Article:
That's quite impressive. What are your plans for the field? Are you going to graze animals on it? Turn it into a food forest? Maybe a little bit of both?
Both chop and drop or rolling it are good ideas. Goats are also a pretty good animal for chewing down a high field, and the manure is spread out evenly in convenient pellets. There's so many options, based on what your goals are for the field.
I guess it depends on the size of the shoe box. I think something made of wood is better. From my experience, a next box that's 10 inches wide, 10 inches high and 18 inches long is big enough for most breeds. The high sides are needed to keep the kits from jumping out. Once they get out, they have a hard time getting back in the nest. This also gives adequate room for the doe to get in and out of the nest one one side without jumoing directly on the kits.
For the most part she'll stay out of the nest. She's only going to go in there to feed the kits roughly three times a day. So there needs to be enough room in the nest box to hold enough straw and fur to keep the kits warm while the doe isn't in the nest.
You could try putting a little peanut butter or apple butter on the waterer's nipple. That might entice her to try licking it. Then she'll quickly figure out that that's a place to get water. Since she's got a litter on the way, you'll need to keep her well hydrated, so if the bowl is working... great.
I bought them a pretty standard bag of pelleted feed, some timothy hay and then a steady supply of the things they were eating while they were wild. AS you'll see, that began my venture into raising rabbits.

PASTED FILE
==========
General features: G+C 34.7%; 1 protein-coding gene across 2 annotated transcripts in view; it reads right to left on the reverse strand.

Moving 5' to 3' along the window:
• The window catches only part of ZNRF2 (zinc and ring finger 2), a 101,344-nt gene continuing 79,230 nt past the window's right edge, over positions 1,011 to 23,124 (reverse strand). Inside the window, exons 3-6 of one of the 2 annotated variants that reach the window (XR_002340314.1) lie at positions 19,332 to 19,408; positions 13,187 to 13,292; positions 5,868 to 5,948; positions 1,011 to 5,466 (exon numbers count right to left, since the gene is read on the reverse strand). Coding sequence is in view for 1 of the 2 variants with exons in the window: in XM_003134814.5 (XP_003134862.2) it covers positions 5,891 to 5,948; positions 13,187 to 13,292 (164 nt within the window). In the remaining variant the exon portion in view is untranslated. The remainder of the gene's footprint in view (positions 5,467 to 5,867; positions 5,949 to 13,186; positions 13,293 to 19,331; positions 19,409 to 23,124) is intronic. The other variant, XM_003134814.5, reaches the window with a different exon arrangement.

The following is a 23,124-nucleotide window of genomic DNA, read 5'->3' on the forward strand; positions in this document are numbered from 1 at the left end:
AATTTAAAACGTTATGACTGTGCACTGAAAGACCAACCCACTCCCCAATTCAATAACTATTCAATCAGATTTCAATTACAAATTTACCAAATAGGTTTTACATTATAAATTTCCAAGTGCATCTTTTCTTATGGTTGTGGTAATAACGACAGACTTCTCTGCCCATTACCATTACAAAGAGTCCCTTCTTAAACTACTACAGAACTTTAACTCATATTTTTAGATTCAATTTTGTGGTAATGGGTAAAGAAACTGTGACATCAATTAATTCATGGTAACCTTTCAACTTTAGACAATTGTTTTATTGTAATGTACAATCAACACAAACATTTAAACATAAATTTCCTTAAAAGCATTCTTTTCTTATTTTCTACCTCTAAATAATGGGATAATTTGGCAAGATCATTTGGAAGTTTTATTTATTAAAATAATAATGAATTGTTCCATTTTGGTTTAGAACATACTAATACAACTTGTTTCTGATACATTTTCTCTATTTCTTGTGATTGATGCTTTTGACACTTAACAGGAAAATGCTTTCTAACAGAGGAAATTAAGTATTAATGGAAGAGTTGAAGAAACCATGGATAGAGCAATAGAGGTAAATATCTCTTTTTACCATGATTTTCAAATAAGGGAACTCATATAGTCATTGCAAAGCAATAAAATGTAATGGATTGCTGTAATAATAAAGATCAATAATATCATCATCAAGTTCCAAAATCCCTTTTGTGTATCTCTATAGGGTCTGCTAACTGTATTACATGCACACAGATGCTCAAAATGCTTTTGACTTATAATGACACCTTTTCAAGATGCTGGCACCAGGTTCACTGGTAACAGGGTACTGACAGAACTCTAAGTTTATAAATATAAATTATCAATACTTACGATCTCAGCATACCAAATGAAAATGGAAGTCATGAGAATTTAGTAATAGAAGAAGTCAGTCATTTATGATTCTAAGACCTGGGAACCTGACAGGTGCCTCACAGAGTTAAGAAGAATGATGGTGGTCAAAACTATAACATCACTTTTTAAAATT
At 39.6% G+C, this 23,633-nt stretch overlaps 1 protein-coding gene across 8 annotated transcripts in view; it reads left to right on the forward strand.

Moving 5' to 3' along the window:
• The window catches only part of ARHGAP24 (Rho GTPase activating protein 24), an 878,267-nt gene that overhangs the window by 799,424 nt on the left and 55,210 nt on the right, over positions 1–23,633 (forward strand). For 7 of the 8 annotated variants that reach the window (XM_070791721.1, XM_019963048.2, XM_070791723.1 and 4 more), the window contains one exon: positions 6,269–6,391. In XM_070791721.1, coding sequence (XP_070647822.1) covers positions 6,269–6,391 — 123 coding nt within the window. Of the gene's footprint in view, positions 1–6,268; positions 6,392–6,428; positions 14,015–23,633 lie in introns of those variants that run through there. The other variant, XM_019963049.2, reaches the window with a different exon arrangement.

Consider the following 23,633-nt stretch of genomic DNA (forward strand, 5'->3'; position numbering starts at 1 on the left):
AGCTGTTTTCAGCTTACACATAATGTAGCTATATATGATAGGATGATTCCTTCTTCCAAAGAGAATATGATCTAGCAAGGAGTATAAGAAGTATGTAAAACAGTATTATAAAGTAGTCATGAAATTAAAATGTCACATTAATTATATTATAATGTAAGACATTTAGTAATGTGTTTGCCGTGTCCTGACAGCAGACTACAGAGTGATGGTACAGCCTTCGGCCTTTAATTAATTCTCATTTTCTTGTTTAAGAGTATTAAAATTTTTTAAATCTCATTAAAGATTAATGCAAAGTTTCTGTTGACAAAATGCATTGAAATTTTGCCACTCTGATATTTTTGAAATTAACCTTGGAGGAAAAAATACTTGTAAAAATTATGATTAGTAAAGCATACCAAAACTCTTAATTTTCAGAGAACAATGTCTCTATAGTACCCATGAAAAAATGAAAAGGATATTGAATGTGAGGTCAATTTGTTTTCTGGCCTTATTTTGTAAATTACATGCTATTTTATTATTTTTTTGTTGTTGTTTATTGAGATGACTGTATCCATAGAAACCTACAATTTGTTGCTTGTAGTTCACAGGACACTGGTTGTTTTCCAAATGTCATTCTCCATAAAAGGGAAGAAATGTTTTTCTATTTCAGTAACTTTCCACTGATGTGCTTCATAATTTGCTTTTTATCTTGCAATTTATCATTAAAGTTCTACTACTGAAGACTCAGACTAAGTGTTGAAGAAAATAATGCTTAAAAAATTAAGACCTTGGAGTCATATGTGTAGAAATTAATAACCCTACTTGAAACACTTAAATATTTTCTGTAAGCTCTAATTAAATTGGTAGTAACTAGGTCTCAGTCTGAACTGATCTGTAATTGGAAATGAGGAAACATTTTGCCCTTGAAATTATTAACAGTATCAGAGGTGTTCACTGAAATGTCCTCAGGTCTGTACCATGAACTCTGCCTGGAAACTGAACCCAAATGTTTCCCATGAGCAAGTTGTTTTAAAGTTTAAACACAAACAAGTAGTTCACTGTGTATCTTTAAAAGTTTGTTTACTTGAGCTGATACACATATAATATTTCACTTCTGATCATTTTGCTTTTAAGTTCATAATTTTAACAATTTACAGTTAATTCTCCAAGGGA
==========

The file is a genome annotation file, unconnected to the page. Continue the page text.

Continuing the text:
I made the video in my Siberian Peashrub thread using lightworks. I was able to cut the videos together and add some titles and notes. I could also have added an audio track with a voice-over or music track. It took about an hour to make this one. It's more tedious at first but it gets a lot easier as you get used to the controls.
I used an old Cannon powershot camera so the video is rough to begin with. I moved the files to my PC, imported them to lightworks and then got busy chopping them up and putting them in order. I suspect if I had a better camera, the end result would look much better. All still, no bad for a free deal.
One of my favorite plastic related things is the open source systems created by Precious Plastic. If you've got some extra plastic laying about, or you know where you can get some, then you may be interested in building some of these tools to help turn old junk plastic into new and practical items to be used again. Heck, you might even be able to open your own small business with the right idea and motivation.
I think I know what you're talking about. Do they look like this?
or like this?
Sometimes it can be that the egg is super fresh and the gasses in the egg haven't yet escaped the albumen. Other times, it can be that the egg was partially frozen before it was collected so the albumen is somewhat ruined. I've also seen this from older hens just before they stop laying for the season. I don't think it has anything to do with the new rooster though. :)